Monday, April 14, 2014

Why "The Old Lessons"?

“The old lessons (work, self-discipline, sacrifice, teamwork, fighting to achieve) aren’t being taught by many people other than football coaches these days. The football coach has a captive audience and can teach these lessons because the communication lines between himself and his players are more wide open than between kids and parents. We better teach these lessons or else the country’s future population will be made up of a majority of crooks, drug addicts, or people on relief.” Coach Paul W. Bryant

You can't swing the proverbial dead cat without hitting something about Paul Bryant in the state of Alabama. You can't coach football in Alabama without somebody mentioning him, usually in the sense of "who the hell does this guy think he is--Bear Bryant?". Still, I'll risk the cliche of being a former coach who starts his new blog with a Bryant quote.

"The old lessons" aren't about being "old-fashioned." I'm not really concerned about some outdated sense of Victorian-era morality, and I certainly don't think morality enforced at gunpoint or with a badge is worth a damn. The old lessons are about what works, about what endures, about what's worth fighting for. 

Work, self-discipline, sacrifice, teamwork, fighting to achieve....these are things bigger than the self, but they involve the self. They are neither selfish nor selfless. The individual has value in and of himself (or herself), and the individual brings that value into the associations he or she voluntarily enters.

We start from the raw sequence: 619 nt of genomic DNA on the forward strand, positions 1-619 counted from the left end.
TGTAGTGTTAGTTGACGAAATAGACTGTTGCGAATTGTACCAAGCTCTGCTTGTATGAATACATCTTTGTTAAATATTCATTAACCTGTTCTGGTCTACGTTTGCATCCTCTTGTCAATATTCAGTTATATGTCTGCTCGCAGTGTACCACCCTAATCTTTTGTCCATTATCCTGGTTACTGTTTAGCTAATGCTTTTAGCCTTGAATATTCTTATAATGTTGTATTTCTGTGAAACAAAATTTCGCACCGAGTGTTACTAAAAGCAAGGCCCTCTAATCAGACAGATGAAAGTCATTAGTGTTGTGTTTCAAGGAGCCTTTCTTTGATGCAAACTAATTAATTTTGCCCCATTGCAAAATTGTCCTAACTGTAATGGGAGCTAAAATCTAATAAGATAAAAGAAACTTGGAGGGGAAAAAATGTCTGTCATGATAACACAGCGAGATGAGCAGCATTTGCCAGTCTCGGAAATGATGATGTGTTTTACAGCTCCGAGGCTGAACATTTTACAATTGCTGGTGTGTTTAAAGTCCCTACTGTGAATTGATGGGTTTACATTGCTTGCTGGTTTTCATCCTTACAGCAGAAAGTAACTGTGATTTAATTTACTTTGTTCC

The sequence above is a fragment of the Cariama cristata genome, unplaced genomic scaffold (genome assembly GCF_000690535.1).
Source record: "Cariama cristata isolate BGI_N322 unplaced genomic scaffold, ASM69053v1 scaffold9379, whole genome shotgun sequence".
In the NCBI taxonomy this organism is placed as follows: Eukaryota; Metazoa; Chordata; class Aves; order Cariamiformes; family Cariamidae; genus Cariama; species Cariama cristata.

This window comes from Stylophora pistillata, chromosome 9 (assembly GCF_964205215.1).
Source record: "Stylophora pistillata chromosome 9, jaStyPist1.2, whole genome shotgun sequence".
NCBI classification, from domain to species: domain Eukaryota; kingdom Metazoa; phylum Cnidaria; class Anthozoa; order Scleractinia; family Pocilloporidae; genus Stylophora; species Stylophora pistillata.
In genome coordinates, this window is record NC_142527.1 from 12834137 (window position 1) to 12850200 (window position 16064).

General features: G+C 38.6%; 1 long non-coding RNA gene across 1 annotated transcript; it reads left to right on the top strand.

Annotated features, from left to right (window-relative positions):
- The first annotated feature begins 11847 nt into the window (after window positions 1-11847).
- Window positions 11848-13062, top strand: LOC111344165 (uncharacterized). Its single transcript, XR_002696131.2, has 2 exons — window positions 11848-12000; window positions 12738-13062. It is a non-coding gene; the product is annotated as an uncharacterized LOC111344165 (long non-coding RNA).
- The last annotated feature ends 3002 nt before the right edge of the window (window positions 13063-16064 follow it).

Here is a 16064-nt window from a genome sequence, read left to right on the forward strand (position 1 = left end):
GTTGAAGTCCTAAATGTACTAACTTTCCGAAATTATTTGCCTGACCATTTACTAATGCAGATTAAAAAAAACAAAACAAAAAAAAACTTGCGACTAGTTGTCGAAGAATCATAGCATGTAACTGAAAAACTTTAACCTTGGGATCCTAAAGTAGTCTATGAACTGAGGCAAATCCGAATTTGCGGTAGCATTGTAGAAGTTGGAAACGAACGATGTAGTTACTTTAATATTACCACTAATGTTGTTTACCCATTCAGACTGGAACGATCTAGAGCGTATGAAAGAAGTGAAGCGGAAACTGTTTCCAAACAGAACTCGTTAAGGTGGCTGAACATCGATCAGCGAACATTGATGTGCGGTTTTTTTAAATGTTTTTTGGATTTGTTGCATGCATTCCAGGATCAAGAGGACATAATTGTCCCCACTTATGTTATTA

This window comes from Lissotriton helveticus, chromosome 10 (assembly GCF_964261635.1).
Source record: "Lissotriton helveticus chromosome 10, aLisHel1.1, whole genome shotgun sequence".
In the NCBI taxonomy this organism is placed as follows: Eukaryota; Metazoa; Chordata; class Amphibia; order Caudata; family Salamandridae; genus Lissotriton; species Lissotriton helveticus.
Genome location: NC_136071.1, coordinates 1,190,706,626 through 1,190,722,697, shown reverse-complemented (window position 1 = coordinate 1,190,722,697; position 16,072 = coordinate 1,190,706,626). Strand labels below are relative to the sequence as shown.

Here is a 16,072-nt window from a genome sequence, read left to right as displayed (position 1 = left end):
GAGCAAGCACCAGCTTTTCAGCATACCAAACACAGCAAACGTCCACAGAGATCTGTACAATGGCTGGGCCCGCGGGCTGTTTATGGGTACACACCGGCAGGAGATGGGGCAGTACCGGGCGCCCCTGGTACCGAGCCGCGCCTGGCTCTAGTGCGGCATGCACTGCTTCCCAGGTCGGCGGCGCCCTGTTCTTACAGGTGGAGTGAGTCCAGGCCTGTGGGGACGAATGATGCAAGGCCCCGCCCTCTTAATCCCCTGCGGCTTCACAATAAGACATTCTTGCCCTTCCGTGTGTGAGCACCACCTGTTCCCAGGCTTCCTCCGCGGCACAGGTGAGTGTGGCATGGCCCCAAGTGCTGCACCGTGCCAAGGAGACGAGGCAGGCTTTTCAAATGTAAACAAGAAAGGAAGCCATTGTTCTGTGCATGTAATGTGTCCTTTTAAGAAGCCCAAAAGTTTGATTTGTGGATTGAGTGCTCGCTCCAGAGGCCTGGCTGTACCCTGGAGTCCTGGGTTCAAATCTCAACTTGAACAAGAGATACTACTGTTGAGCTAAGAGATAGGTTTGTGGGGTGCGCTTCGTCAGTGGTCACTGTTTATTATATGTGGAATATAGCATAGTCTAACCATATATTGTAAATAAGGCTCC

Sometimes, this blog will be about politics (Alabama or national or international), or policy, or a funny something I saw, or lessons I learned from someone. Sometimes, it will just be a place to share a story. This is my outlet to share what's on my mind, so I really don't know where this might go. And, yes, sometimes it might be about football.

So, back to football: the relationships between me and my players have always been meaningful to me, and I take great pride in the things we have been able to accomplish. The teams I was an assistant with (Marion Military Institute, "Marion Schools", and Marion Academy) never saw a great deal of success as far as wins and losses, but I remember the trips and practices and individual moments with great fondness. Those young men and my coaching buddies taught me more than I ever taught them. More recently, as head coach and principal at Marion Academy, our teams saw more success on the field, but we learned lessons from each other throughout the process of establishing a new program, learning how to win, and also how to try to overcome distractions and obstacles. So, this blog exists to honor them in some small way.

But, the old lessons mean most when I consider what they mean to the most important young man I'll ever have the honor of coaching: my son. I'm proud to say I was his first coach and even prouder to be his father. He is a wonderful young man, and I learn from him every day. "The Child is father of the man," wrote Wordsworth, as Dr. Kevin Elko often quotes, and I think I'm beginning to get it. My memories of the old lessons I learned as a child, the things that made me who I am, are reawakened every day with my awesome son. 


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